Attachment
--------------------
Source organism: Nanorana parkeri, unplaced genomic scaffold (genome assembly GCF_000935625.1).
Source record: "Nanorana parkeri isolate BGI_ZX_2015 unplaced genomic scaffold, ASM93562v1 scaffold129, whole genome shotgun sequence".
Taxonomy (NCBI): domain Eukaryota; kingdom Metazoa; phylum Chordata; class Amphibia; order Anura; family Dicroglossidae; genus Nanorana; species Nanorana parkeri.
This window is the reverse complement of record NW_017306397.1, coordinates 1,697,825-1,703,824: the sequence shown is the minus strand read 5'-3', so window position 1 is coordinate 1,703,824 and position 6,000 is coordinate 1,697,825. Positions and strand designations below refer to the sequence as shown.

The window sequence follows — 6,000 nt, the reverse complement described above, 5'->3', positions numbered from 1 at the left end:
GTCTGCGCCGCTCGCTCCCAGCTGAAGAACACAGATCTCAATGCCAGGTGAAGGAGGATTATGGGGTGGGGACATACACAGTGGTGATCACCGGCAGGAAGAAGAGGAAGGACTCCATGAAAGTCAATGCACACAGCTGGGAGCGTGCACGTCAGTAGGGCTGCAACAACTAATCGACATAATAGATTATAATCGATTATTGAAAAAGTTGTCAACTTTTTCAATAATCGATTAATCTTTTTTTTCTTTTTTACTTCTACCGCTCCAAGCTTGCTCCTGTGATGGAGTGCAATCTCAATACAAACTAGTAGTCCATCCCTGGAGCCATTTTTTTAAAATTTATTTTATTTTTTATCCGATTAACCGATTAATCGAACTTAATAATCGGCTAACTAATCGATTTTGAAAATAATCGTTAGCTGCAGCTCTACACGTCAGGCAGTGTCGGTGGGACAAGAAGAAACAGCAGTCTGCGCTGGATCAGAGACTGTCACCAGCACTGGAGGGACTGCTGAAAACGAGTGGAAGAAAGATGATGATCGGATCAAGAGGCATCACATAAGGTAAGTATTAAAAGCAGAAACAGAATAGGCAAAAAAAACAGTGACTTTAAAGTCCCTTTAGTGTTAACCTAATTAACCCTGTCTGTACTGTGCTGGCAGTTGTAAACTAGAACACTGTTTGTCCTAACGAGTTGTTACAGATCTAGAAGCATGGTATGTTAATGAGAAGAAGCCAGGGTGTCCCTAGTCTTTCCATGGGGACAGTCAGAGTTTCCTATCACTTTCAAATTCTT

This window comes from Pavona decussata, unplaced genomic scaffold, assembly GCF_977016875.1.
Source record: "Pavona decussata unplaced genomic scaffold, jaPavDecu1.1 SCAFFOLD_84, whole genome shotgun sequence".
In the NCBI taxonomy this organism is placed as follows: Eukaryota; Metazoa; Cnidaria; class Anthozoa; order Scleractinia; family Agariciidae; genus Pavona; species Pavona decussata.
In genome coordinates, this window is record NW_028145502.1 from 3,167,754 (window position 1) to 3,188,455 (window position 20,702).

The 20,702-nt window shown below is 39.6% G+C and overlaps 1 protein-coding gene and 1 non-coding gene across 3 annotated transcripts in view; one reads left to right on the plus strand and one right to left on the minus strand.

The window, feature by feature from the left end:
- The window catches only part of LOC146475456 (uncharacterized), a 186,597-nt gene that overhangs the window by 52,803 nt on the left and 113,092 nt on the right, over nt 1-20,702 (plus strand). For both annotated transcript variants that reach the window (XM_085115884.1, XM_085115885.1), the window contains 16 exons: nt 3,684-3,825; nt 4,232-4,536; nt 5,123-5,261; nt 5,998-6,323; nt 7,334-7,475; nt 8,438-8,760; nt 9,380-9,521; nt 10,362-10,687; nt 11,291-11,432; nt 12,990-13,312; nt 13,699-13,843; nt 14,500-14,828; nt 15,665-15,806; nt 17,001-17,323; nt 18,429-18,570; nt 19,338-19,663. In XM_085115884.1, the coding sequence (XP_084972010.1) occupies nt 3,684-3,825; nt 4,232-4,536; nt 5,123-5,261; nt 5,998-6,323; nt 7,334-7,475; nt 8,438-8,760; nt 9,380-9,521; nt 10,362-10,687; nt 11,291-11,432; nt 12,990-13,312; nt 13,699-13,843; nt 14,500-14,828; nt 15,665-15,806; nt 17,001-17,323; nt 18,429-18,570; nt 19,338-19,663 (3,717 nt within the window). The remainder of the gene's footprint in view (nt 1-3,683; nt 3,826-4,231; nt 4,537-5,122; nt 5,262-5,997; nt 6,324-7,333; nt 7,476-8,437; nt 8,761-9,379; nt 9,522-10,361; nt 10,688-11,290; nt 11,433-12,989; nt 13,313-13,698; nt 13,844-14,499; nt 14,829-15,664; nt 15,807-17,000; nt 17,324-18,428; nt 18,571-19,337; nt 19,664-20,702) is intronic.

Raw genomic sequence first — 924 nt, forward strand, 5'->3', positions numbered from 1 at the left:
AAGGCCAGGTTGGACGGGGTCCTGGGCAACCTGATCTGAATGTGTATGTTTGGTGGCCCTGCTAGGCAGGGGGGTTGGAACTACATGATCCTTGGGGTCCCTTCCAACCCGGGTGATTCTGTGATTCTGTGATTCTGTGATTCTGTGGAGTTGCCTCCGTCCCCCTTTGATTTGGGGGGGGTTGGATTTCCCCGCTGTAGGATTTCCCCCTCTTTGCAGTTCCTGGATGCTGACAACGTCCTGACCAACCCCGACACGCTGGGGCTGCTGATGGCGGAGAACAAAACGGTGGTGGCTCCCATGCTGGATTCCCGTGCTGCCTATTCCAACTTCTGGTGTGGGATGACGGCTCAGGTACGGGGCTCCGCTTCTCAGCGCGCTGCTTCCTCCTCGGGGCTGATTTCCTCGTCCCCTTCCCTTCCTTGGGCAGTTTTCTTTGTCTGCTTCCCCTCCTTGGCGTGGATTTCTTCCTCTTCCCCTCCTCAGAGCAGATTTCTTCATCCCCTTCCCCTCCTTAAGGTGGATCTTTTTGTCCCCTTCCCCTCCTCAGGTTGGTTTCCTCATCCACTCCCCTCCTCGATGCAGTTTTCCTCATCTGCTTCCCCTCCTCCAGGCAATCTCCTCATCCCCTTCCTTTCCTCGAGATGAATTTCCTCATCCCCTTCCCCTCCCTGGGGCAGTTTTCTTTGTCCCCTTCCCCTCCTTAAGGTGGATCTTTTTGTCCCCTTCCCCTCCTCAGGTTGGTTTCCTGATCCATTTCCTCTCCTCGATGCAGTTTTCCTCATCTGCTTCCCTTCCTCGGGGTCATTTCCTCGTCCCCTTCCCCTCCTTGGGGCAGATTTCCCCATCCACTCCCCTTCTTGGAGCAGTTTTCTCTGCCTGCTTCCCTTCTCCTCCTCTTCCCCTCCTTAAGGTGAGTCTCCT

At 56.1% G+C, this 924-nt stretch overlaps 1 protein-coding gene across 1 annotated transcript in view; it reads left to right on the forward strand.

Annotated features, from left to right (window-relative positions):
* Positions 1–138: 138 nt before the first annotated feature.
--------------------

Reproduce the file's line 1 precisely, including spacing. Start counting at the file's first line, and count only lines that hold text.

Source organism: Nanorana parkeri, unplaced genomic scaffold (genome assembly GCF_000935625.1).